These Restaurant Recommendations Come From a ‘Bot’ With a Human Touch, Not AI

The Infatuation's Text Rex service extends to Los Angeles thanks to Delta

The Infatuation
Headshot of Sami Main

As artificial intelligence powers more and more chatbots by the day, one restaurant recommendation and foodie lifestyle website continues to buck that trend with a human-powered “bot.” The Infatuation, launched in 2014 as a side hustle from Andrew Steinthal and Chris Stang, found delivering dining ideas with a human touch to New Yorkers cultivated a deeper connection with its readers.

Their path began in college while Steinthal, co-founder and CRO, and Stang, co-founder and CEO, worked in the music industry. After they both moved to New York, their coworkers frequently asked them for cool restaurant recommendations to take clients, friends or family.

“There was becoming less of a focus on the ‘white tablecloth’ kind of restaurant,” said Stang, “and places like Momofuku started getting popular. A lot of food writing was still focusing on the chef behind a restaurant, but people were caring about how a meal could fit into why they’re going out.”

The pair created The Infatuation as a solution for a young audience and their shifting consumer behavior. Its popular #EEEEEATS hashtag has been used more than 7 million times on Instagram, and the site now covers more than a dozen cities around the world.

But the team soon realized that changing algorithms on social media platforms “got in between” readers and publishers. So in the spring of 2015, they launched Text Rex.

With a dinosaur as a mascot, the free texting recommendation service is more than just a chatbot. It’s run by well-trained and well-meaning humans between the general hours of 8:30 a.m. to 11 p.m. The “Rexers” receive requests from registered Text Rex users and use The Infatuation’s categorized database to find the perfect restaurant for the situation.

"At first we thought, 'what have we done?!'"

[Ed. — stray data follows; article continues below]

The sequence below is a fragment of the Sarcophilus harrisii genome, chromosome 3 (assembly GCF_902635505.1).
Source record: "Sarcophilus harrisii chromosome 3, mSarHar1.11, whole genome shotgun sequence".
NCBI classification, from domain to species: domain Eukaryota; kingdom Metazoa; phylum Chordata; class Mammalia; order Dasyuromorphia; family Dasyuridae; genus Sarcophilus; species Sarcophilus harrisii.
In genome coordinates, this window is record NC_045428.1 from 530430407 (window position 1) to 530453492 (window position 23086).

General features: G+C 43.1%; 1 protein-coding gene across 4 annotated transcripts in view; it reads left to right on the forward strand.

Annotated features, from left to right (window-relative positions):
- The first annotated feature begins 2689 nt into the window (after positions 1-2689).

Chris Stang. co-founder, The Infatuation

Between 3,000 and 4,000 people signed up for the service the day it was announced, and it now has around 35,000 registered users in New York City, its sole location. The team answers around 500 questions per day from people who are either planning their dining experience or who are looking for real-time answers to their questions.

“At first we thought, ‘what have we done?!,'” said Stang. “But we couldn’t start something then put it back in the box. People were excited and happy they could connect with someone. It’s a bridge between automation and a human audience.”

The service has stayed relatively human-powered for this long because, according to Stang, there’s no way to “give people value in a fun, trustworthy way” if you rely on a purely AI solution.

“We have an engaged audience because we’re a discovery platform,” said Steinthal. “Our secret sauce is that people trust us. We put brands and restaurants on our audience’s radar.”

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The latest brand to work with The Infatuation is Delta, and their partnership will bring Text Rex to Los Angeles where it will be exclusively available to Delta SkyMiles members in Los Angeles through January 2018.

“Our support of The Infatuation and bringing Text Rex exclusively to SkyMiles members in LA lets us engage our customers in a relevant way by providing more of what they value,” said Julieta McCurry, Delta’s managing director of U.S. marketing communication.

Delta also understands the importance of the spirit of a traveler and the connection to a new city.

“In a market as saturated as LA, we understand the importance of being locally relevant to prove to Angelenos we want to be their airline of choice,” said McCurry.

With a web filled with uncertainties, Steinthal thinks brands are looking for a way to connect with their audience on a human level and have a “direct conversation.” This artisanal, handcrafted text bot is their idea of conquering that notion.

“People just want that narrative feeling,” he said. “As the internet gets murkier and social networks get bigger, you can lose your voice.”

@samimain Sami Main is social editor for Adweek, where she posts Adweek content onto social platforms and looks for creative ways to communicate what's new.